On 02 Dec 2013, at 10:26, Quentin Anciaux wrote:
2013/12/2 Bruno Marchal <marc...@ulb.ac.be>
On 01 Dec 2013, at 21:36, Quentin Anciaux wrote:
2013/12/1 Bruno Marchal <marc...@ulb.ac.be>
If a machine equates God with "ultimate reality",
I do not... I don't equate god with anything.
Which means that you defend some inconsistent theory of God.
No I don't....
If you defend a consistent theory of God, then you agree that it
*might* exist or make sense, so that the field of theology, and
theological question make sense. In particular we can study the
universal machine experience and believe in the matter, which of
course needs to agree on some definition and axiom.
As I said, I cannot define "God" by "Ultimate reality", but I can
meta-define God as the ultimate reality.
God is nothing else than a human invention... God as understood by
billions people on earth...
I am not sure. When I discuss with Muslims or with Christians they
agree that God, very typically, does not belong to the thing you can
You are using it incorrectly, your usage is absolutely not standard
usage, and so by using it, you're misleading people who read you...
I don't think so. They are adult and can tell me so, or take distance
with the talk of the universal machine, or abandon comp, or whatever.
With comp, *after UDA*, working in arithmetic, things like Souls,
Arithmetical Truth, Consciousness, God, etc. are NOT assumed. To
interrogate the machine we have to agree on some definition, and they
have to be large.
I'm sorry but we will have to agree we disagree on that. You're also
misleading atheistic position, and you're wrongly attributing
"belief" to atheist people (especially belgians)... I'm belgian, I'm
not a materialist, I consider myself atheist in regards of
religions, and that's what most atheist means when they say they are
Call it "ultimate reality". It is OK, until you grasp enough of comp
to see that this rings a bit faulty.
There is no problem to call it "ultimate reality", as long as you are
open it might have "personal" aspects, and have no prejudice on wht
that "ultimate reality" can be (with this or that hypothesis).
Even if the Outer God might not be exactly a person, it can make sense
only through our personal relation with It, and they can depend to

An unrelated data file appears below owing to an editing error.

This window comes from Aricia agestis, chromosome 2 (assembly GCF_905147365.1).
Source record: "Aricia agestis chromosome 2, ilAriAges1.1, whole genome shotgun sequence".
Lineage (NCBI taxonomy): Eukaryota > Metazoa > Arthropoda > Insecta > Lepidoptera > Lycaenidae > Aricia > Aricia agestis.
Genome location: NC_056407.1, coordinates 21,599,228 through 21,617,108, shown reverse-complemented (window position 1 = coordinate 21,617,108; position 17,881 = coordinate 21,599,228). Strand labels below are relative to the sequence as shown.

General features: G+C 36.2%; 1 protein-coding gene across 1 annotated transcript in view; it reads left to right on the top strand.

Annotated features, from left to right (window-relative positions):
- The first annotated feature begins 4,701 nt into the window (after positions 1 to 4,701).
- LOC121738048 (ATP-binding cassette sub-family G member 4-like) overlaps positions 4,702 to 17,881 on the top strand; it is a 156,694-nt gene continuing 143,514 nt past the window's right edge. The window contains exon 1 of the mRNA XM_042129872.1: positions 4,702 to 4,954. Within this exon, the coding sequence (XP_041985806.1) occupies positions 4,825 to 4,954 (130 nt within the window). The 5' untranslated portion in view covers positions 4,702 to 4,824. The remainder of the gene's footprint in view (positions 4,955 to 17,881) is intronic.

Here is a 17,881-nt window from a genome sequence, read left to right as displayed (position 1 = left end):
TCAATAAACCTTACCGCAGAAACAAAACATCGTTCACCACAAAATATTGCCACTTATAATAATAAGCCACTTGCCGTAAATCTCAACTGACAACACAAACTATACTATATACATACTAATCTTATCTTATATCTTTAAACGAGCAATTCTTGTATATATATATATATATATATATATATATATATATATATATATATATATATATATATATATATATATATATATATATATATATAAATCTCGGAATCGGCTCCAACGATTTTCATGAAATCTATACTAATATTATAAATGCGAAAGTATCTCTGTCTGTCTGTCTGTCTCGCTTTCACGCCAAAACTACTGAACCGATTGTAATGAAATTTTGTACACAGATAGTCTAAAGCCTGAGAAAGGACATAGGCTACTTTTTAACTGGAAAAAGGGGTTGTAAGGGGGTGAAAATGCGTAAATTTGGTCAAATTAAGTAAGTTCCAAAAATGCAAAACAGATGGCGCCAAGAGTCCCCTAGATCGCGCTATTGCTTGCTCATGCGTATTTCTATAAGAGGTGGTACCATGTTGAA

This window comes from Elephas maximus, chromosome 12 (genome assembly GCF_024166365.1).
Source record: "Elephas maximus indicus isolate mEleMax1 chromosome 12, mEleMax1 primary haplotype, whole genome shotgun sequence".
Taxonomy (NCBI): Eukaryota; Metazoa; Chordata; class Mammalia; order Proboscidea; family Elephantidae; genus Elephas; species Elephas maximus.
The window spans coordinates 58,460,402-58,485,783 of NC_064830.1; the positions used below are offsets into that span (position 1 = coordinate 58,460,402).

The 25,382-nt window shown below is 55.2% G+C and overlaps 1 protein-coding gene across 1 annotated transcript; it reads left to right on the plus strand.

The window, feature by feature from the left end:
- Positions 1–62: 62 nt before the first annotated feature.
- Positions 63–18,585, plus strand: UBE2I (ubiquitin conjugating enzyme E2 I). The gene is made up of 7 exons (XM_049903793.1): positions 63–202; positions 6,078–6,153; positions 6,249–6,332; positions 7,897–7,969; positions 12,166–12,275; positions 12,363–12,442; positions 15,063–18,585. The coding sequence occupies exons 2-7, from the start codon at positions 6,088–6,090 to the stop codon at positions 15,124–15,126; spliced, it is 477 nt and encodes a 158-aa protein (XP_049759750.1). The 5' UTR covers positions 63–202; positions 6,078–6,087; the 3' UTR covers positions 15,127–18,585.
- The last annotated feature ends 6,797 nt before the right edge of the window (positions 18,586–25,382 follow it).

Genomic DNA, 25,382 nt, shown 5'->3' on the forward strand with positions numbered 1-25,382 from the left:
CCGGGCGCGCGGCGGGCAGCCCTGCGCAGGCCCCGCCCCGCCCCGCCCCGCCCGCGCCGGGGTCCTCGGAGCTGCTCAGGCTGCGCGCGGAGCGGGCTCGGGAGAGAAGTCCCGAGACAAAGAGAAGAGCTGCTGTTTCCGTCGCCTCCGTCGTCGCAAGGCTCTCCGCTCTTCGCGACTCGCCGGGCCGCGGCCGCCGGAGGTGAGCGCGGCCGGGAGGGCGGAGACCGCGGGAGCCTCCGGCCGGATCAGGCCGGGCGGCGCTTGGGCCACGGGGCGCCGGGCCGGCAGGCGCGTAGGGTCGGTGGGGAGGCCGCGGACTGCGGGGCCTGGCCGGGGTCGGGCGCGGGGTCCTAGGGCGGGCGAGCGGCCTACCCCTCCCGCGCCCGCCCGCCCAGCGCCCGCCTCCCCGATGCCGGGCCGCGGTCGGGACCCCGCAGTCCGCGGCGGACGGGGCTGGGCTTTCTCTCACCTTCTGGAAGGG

what you identify yourself with.
I have no problem with atheists, but some fundamentalist atheists seem
to have a problem with comp and their consequences, a bit like Bill
Taylor and John Clark apparently. It is normal because those atheists
- They believe that the notion of God is ultimate crackpot, and so are
annoyed when presented with an arithmetical transparent and clear
interpretation of Plotinus in elementary arithmetic (which shows, at
the least, the relative consistency of Plotinus in arithmetic).
- They believe that the brain is a machine, and are annoyed when I
insist that it is a "belief", that is an hypothesis, an assumption, a
postulate, a theory.
- They believe in a primitive material universe, and that physics is
the fundamental science. Some confuse physical universe and primitive
or "in-need-to-be-assumed" physical universe, which is easy to make
me, or comp, looking mad.
I know that there are atheists who know better. I describe only the
atheists who have a problem with computationalism and its
consequences. I have never met them, as they have declined the desire
to meet me, which makes me think they are not scientists at all.
My feeling is that you have a prejudice on religion, perhaps for some
reasons. Did you have a religious education?
If you ask the people in the street on physics, 99% of them are wrong.
We don't mislead them by teaching them physics. It is normal a bigger
proportion of people might be wrong in theology, given that we
forbidden the interrogative inquiries and experiences in the field
since about 1500 years in West and 1000 year in Middle-East. You must
read the book of theologians, not those who repeat "sacred texts" like
parrots, and who have been programmed by those who stolen the field,
for obvious purpose, degrading the issue with varied degrees.
By mocking those who search the truth in the matter, you make yourself
de facto an ally of those who pretend they found it.
By refusing to discuss those matter rationally, in the axiomatic way,
you make yourself de facto an ally of those who want to keep it as
dogma, and who evacuate the modesty needed for progressing.
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